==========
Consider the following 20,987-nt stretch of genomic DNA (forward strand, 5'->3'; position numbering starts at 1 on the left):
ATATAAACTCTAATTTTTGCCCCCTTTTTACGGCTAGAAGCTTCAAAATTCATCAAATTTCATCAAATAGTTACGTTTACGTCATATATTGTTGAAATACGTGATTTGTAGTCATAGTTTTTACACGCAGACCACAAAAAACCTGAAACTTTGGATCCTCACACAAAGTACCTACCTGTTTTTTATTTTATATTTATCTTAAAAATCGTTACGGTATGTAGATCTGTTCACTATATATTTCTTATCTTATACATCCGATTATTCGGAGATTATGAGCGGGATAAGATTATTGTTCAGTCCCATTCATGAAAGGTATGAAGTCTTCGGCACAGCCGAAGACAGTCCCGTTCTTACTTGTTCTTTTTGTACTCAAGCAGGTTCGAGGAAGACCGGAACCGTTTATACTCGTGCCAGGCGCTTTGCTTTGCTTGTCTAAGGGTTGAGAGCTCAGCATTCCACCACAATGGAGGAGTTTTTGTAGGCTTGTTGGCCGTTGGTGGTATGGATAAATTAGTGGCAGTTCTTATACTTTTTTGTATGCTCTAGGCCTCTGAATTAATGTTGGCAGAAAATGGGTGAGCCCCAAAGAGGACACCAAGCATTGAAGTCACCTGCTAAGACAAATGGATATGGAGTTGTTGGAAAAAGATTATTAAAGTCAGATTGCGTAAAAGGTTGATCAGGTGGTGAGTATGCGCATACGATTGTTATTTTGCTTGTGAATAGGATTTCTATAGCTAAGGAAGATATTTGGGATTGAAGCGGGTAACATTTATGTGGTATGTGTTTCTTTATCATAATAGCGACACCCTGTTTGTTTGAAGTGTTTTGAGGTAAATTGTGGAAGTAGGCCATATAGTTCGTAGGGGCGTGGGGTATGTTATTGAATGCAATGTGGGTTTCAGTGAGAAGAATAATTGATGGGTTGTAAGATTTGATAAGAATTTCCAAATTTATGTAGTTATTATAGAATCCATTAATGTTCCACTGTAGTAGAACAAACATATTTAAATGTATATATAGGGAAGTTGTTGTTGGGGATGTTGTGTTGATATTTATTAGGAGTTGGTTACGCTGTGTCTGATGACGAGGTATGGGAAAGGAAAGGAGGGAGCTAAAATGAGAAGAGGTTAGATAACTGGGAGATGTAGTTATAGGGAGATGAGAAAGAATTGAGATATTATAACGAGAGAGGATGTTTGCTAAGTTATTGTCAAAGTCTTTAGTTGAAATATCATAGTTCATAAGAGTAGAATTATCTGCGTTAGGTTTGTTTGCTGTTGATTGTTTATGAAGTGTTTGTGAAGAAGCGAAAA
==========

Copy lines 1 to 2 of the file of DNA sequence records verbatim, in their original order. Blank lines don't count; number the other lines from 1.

Consider the following 20,987-nt stretch of genomic DNA (forward strand, 5'->3'; position numbering starts at 1 on the left):
ATATAAACTCTAATTTTTGCCCCCTTTTTACGGCTAGAAGCTTCAAAATTCATCAAATTTCATCAAATAGTTACGTTTACGTCATATATTGTTGAAATACGTGATTTGTAGTCATAGTTTTTACACGCAGACCACAAAAAACCTGAAACTTTGGATCCTCACACAAAGTACCTACCTGTTTTTTATTTTATATTTATCTTAAAAATCGTTACGGTATGTAGATCTGTTCACTATATATTTCTTATCTTATACATCCGATTATTCGGAGATTATGAGCGGGATAAGATTATTGTTCAGTCCCATTCATGAAAGGTATGAAGTCTTCGGCACAGCCGAAGACAGTCCCGTTCTTACTTGTTCTTTTTGTACTCAAGCAGGTTCGAGGAAGACCGGAACCGTTTATACTCGTGCCAGGCGCTTTGCTTTGCTTGTCTAAGGGTTGAGAGCTCAGCATTCCACCACAATGGAGGAGTTTTTGTAGGCTTGTTGGCCGTTGGTGGTATGGATAAATTAGTGGCAGTTCTTATACTTTTTTGTATGCTCTAGGCCTCTGAATTAATGTTGGCAGAAAATGGGTGAGCCCCAAAGAGGACACCAAGCATTGAAGTCACCTGCTAAGACAAATGGATATGGAGTTGTTGGAAAAAGATTATTAAAGTCAGATTGCGTAAAAGGTTGATCAGGTGGTGAGTATGCGCATACGATTGTTATTTTGCTTGTGAATAGGATTTCTATAGCTAAGGAAGATATTTGGGATTGAAGCGGGTAACATTTATGTGGTATGTGTTTCTTTATCATAATAGCGACACCCTGTTTGTTTGAAGTGTTTTGAGGTAAATTGTGGAAGTAGGCCATATAGTTCGTAGGGGCGTGGGGTATGTTATTGAATGCAATGTGGGTTTCAGTGAGAAGAATAATTGATGGGTTGTAAGATTTGATAAGAATTTCCAAATTTATGTAGTTATTATAGAATCCATTAATGTTCCACTGTAGTAGAACAAACATATTTAAATGTATATATAGGGAAGTTGTTGTTGGGGATGTTGTGTTGATATTTATTAGGAGTTGGTTACGCTGTGTCTGATGACGAGGTATGGGAAAGGAAAGGAGGGAGCTAAAATGAGAAGAGGTTAGATAACTGGGAGATGTAGTTATAGGGAGATGAGAAAGAATTGAGATATTATAACGAGAGAGGATGTTTGCTAAGTTATTGTCAAAGTCTTTAGTTGAAATATCATAGTTCATAAGAGTAGAATTATCTGCGTTAGGTTTGTTTGCTGTTGATTGTTTATGAAGTGTTTGTGAAGAAGCGAAAA